How To Fight A Virus: Lessons From Cybersecurity

By Yotam Gutman, SentinelOne

There has been a great deal of conversation around the similarities between the spread of the Covid-19 virus and that of computer viruses. And indeed, as the first global pandemic to occur during the age of connectivity, this comparison is valid. But while most focus on how we can leverage the knowledge gained in the “real world” in identifying and stopping the spread of plagues in the virtual world, I would like to offer another perspective.

Perhaps we in cybersecurity can return the favor. Perhaps the medical world can take the lessons learned in three decades of fighting “cyber viruses” and implement these in their fight to mitigate the Coronavirus?

History

Originally, the type of computer software described as “a program that can infect other programs by modifying them to include a, possibly evolved, version of itself” was named “Virus” by Fred Cohen in his 1986 Ph.D. thesis. Another biological reference made its way into the computer lingo when the first worm was unleashed (although the phrase was used in an earlier sci-fi novel).

In the last couple of years, computer viruses, or more widely the panoply of malware as we think of cybersecurity today, have undergone rapid evolution that has made them much more difficult to identify and mitigate:

More variants: 439,000 new malware variants were detected in 2019. That’s a 12.3% increase over the previous year.

More capable: Modern malware threats are far more capable than the old viruses spreading through illegal copies of software distributed via floppy-disks. Today’s malware can steal passwords, exfiltrate sensitive data, encrypt and delete data, and much more.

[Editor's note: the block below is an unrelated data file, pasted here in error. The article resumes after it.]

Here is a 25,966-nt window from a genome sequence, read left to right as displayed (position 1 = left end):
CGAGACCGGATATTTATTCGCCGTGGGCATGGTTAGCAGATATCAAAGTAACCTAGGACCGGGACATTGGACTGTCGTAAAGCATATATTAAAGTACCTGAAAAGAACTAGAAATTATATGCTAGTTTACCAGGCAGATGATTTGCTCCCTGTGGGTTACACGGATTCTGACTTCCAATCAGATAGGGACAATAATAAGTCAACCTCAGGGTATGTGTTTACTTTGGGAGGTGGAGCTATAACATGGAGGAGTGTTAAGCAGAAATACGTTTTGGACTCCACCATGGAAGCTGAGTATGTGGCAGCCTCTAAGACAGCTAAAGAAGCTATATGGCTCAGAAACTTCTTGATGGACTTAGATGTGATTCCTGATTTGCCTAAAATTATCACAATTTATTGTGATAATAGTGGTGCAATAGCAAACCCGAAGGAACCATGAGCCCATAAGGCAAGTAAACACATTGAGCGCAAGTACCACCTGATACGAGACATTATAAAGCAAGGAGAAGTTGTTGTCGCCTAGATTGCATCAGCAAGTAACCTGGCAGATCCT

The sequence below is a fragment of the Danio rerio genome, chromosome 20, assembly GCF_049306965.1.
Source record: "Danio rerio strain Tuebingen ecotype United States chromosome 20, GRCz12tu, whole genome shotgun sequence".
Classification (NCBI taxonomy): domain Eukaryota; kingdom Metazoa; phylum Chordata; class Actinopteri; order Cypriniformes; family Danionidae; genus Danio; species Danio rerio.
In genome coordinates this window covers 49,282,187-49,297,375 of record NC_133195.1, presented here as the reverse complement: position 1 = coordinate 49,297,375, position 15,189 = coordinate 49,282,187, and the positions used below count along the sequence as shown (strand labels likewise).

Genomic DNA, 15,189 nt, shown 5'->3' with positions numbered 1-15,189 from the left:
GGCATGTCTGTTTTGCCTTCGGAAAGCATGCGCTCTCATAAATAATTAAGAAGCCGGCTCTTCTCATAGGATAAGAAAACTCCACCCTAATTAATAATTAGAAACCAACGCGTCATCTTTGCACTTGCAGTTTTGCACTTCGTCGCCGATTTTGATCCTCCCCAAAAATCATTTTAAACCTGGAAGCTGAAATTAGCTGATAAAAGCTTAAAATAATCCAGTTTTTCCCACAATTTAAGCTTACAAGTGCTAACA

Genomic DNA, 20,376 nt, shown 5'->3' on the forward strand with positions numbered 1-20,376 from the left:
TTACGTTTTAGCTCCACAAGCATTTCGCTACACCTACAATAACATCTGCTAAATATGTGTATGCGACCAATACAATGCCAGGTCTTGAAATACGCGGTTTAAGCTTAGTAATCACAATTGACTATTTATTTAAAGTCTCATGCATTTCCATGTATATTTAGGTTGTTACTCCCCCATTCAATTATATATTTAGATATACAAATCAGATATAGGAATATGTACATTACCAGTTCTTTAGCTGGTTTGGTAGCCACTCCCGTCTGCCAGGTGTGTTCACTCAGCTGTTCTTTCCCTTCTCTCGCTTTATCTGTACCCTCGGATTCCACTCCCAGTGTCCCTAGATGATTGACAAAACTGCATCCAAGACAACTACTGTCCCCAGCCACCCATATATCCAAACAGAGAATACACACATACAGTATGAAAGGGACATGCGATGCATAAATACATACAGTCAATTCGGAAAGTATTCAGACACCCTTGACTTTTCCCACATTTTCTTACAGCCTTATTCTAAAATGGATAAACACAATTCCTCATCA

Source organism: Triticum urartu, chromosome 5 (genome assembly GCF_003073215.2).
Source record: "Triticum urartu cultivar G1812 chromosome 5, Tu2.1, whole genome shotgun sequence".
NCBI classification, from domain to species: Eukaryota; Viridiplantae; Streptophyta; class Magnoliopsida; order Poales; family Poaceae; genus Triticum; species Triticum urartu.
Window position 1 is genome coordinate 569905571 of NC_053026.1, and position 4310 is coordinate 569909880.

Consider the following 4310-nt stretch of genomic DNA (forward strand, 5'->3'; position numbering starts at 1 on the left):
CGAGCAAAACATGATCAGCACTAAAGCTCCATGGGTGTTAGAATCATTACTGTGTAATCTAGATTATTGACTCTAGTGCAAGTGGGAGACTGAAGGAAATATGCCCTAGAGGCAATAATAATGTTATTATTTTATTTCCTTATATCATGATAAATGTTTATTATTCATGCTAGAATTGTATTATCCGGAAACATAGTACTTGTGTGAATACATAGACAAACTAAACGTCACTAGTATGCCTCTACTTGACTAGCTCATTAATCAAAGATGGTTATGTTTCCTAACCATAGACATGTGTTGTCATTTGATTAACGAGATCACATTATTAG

Harder to detect: Malware authors work hard to make their software difficult to detect. This includes hiding it in legitimate documents (aka “weaponizing” Word, PDF and Excel documents), utilizing detection-evasion mechanisms (like avoiding execution in sandboxed environments), and using legitimate software update mechanisms, all to make the work of the defenders harder.

More aggressive: Some malware types are extremely aggressive; they scan for open RDP ports, brute-force their way onto a device, and then move laterally within the organization’s network, abusing password-protected servers and seeking sensitive data, all without the knowledge of the victim.

Fast: contemporary malware is extremely fast and works at machine-speed to bypass protection mechanisms and achieve its goals—ransomware like “WannaCry” disabled entire organizations in minutes.

Adopting Cybersecurity Response to Fight Covid-19

To mitigate today’s plethora of rapidly evolving cyber threats, the cybersecurity industry has developed several methodologies. These (after adaptation) could be used to reduce the spread of malicious software and to mitigate its effects. I will refrain from discussing the obvious virus/Anti-virus analogy. Obviously, a vaccine for a computer “virus” would be the answer, but estimates suggest that such a vaccine would not be available in the next 12-18 months, and there’s a lot we can do until then:

Zero trust policy- A methodology that defies the traditional security assumption that everything inside the perimeter (protected by the firewall) is trusted. The main principle of Zero Trus is “never trust, always verify”. This means that every user is asked to verify their credentials every time they wish to “enter” the organization and that every file and process are being constantly monitored – even if they have been “authorized” to run on the computer.

In a similar manner, humans should consider that other humans are carriers, and only “trust” them after they have been tested negative (or at the minimum, have had their temperature taken).